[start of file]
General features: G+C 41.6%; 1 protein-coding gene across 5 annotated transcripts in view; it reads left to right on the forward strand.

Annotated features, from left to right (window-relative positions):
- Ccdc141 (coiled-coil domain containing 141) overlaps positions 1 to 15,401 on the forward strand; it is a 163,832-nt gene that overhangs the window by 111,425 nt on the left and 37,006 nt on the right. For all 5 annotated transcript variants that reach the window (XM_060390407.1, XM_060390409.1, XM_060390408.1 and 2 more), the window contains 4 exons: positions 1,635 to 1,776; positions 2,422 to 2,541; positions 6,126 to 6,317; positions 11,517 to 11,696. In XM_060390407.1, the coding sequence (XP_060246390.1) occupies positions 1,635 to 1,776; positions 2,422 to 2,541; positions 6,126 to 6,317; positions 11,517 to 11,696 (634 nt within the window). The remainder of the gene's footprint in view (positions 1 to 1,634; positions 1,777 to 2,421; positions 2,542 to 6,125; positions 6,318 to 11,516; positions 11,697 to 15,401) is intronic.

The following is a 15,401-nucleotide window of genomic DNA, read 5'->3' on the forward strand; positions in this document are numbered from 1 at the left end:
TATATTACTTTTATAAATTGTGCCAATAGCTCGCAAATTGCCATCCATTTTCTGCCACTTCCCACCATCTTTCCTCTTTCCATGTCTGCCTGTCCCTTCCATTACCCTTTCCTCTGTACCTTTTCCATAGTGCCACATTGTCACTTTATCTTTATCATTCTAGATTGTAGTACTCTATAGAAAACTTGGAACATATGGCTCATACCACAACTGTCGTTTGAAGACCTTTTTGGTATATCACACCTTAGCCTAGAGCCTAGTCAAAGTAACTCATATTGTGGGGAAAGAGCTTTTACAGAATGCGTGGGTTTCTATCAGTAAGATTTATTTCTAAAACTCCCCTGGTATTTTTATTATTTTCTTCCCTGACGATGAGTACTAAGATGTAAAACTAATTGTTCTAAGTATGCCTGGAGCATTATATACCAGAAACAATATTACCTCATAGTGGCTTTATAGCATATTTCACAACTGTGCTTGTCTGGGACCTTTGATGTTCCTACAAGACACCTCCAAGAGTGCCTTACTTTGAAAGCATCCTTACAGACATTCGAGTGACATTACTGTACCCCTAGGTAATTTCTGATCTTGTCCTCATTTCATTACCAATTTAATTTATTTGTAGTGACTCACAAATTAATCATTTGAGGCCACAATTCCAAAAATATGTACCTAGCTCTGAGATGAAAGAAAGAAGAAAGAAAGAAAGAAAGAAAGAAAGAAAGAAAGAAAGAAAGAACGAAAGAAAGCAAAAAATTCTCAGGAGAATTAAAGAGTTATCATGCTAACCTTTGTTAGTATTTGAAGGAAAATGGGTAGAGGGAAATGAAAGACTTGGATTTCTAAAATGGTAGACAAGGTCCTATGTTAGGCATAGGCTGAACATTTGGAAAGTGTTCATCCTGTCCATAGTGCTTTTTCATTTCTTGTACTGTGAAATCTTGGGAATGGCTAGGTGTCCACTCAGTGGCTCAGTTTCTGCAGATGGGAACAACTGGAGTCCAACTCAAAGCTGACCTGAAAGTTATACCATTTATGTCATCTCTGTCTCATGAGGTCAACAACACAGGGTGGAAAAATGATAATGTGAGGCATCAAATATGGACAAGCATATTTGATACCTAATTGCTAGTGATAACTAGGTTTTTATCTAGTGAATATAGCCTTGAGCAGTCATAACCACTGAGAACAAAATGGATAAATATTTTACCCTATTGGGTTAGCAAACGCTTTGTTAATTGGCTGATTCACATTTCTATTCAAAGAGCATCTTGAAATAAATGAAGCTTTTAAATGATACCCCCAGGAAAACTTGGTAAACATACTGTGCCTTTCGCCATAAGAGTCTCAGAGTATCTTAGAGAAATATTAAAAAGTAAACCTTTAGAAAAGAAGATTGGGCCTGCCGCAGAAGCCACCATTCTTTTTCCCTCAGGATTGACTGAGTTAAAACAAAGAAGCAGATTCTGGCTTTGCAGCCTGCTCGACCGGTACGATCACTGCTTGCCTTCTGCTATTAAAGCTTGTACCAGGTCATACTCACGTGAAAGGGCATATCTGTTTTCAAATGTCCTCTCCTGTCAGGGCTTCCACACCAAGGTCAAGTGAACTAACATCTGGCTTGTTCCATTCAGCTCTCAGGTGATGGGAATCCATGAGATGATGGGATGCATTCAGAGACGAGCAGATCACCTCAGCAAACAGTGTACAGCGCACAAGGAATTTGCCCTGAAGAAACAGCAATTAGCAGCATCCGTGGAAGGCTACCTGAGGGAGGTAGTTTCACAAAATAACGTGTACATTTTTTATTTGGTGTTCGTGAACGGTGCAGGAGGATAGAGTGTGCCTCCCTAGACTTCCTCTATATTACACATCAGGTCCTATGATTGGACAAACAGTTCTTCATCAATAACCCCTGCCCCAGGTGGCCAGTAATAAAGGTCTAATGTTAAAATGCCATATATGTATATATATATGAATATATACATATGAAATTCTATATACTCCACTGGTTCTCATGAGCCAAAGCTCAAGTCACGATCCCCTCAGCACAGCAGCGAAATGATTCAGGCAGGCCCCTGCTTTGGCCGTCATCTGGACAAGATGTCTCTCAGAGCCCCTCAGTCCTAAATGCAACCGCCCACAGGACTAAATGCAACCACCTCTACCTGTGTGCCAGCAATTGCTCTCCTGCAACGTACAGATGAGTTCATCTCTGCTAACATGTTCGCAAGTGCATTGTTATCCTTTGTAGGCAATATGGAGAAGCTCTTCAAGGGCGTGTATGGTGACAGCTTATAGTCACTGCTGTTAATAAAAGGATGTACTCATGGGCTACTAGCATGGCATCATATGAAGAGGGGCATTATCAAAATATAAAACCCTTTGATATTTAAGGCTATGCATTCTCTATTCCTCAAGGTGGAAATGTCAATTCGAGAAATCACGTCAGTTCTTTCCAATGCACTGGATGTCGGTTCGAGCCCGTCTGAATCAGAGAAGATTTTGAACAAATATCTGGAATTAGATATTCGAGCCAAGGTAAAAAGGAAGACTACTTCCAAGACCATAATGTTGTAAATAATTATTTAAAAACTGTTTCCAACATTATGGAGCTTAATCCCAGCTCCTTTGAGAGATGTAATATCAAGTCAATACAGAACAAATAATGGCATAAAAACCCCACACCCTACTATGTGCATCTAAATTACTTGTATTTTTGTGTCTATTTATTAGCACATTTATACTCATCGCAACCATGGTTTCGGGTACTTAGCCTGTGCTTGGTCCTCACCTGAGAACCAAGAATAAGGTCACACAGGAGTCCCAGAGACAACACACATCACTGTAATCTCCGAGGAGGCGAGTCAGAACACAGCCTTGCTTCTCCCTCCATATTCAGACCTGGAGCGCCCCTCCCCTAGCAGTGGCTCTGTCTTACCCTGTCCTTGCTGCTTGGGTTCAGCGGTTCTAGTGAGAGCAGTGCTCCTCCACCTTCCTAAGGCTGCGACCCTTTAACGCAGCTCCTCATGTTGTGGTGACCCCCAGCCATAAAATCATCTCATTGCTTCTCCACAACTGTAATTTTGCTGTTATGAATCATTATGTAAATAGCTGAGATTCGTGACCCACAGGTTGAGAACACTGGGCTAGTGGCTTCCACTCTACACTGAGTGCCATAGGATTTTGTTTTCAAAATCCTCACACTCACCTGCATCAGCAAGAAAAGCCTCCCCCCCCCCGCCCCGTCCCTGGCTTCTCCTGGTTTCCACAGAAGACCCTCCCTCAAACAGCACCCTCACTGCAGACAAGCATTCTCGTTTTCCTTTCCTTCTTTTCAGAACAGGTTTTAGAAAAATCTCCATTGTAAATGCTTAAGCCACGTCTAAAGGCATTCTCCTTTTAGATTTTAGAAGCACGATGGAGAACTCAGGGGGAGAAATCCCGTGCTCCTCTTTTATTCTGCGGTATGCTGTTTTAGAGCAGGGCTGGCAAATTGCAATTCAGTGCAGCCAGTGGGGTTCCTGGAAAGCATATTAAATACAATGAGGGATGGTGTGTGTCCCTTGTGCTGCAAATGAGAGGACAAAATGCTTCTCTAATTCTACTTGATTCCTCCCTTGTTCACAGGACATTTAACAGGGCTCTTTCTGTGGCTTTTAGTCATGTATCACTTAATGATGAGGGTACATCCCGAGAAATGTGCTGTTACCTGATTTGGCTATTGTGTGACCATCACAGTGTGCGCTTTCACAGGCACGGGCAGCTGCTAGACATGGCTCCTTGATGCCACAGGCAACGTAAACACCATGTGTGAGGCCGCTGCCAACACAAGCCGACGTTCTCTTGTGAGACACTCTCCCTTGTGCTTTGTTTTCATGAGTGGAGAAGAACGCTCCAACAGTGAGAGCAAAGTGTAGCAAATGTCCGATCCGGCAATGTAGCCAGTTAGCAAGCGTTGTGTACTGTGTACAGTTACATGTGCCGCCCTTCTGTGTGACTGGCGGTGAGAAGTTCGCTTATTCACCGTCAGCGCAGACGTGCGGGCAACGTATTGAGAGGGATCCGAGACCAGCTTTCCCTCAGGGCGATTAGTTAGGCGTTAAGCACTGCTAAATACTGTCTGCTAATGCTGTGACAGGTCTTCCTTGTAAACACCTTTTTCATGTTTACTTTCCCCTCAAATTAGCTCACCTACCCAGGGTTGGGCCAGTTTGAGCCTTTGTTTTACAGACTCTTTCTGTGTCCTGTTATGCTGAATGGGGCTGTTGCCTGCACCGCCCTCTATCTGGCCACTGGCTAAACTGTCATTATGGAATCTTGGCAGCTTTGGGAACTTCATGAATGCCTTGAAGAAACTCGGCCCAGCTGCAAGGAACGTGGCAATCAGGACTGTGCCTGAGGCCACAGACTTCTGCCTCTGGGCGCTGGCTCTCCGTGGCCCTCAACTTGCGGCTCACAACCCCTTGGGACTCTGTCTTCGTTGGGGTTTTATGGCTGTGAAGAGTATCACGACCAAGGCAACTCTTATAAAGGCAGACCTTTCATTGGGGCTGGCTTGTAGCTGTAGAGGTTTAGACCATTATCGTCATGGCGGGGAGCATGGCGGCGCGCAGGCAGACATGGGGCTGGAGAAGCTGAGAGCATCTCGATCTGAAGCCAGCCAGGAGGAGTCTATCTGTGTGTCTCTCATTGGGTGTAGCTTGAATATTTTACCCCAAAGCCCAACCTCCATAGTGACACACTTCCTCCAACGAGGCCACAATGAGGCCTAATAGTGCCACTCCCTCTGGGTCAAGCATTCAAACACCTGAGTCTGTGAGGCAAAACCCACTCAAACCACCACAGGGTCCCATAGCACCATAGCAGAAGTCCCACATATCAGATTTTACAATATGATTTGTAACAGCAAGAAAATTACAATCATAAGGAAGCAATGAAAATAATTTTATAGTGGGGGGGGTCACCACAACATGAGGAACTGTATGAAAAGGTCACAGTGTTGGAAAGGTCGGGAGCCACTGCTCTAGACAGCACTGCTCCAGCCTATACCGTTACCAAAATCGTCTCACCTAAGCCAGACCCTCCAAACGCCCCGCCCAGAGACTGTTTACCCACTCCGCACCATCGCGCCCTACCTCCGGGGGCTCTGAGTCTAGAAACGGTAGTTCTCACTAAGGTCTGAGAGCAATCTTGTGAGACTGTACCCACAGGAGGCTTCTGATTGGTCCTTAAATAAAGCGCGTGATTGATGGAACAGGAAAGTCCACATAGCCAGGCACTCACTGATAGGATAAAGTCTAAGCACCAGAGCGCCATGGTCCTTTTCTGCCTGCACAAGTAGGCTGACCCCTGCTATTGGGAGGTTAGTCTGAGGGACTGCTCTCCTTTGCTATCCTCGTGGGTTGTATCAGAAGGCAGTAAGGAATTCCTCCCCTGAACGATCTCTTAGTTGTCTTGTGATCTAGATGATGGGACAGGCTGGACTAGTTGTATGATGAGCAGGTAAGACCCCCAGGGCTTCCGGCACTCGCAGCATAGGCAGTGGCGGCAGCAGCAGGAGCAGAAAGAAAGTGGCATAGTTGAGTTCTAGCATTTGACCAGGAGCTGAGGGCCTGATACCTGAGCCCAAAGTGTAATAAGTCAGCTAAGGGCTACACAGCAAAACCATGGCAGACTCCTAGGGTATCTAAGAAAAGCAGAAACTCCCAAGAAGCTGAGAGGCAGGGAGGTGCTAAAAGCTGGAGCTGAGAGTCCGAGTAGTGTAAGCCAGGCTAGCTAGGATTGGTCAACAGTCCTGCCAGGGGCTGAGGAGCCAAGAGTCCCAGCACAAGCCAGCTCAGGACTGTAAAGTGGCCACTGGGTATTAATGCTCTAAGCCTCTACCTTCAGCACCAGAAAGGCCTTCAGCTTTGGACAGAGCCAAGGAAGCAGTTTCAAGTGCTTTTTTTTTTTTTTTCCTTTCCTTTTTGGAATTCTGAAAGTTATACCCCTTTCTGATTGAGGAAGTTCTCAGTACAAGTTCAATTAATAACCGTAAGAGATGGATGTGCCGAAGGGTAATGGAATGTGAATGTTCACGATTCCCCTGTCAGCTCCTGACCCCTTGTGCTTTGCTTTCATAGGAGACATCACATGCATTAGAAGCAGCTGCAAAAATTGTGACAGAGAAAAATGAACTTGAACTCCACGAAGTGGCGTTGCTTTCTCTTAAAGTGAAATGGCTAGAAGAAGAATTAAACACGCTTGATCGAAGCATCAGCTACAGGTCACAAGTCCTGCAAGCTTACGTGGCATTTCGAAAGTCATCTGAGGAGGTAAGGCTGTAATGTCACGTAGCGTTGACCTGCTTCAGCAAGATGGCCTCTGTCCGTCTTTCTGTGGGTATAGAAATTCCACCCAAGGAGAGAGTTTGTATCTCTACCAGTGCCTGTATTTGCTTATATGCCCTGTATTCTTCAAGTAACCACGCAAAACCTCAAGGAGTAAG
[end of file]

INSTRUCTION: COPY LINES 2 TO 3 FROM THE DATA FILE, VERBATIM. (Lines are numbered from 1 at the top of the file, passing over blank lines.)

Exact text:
Annotated features, from left to right (window-relative positions):
- Ccdc141 (coiled-coil domain containing 141) overlaps positions 1 to 15,401 on the forward strand; it is a 163,832-nt gene that overhangs the window by 111,425 nt on the left and 37,006 nt on the right. For all 5 annotated transcript variants that reach the window (XM_060390407.1, XM_060390409.1, XM_060390408.1 and 2 more), the window contains 4 exons: positions 1,635 to 1,776; positions 2,422 to 2,541; positions 6,126 to 6,317; positions 11,517 to 11,696. In XM_060390407.1, the coding sequence (XP_060246390.1) occupies positions 1,635 to 1,776; positions 2,422 to 2,541; positions 6,126 to 6,317; positions 11,517 to 11,696 (634 nt within the window). The remainder of the gene's footprint in view (positions 1 to 1,634; positions 1,777 to 2,421; positions 2,542 to 6,125; positions 6,318 to 11,516; positions 11,697 to 15,401) is intronic.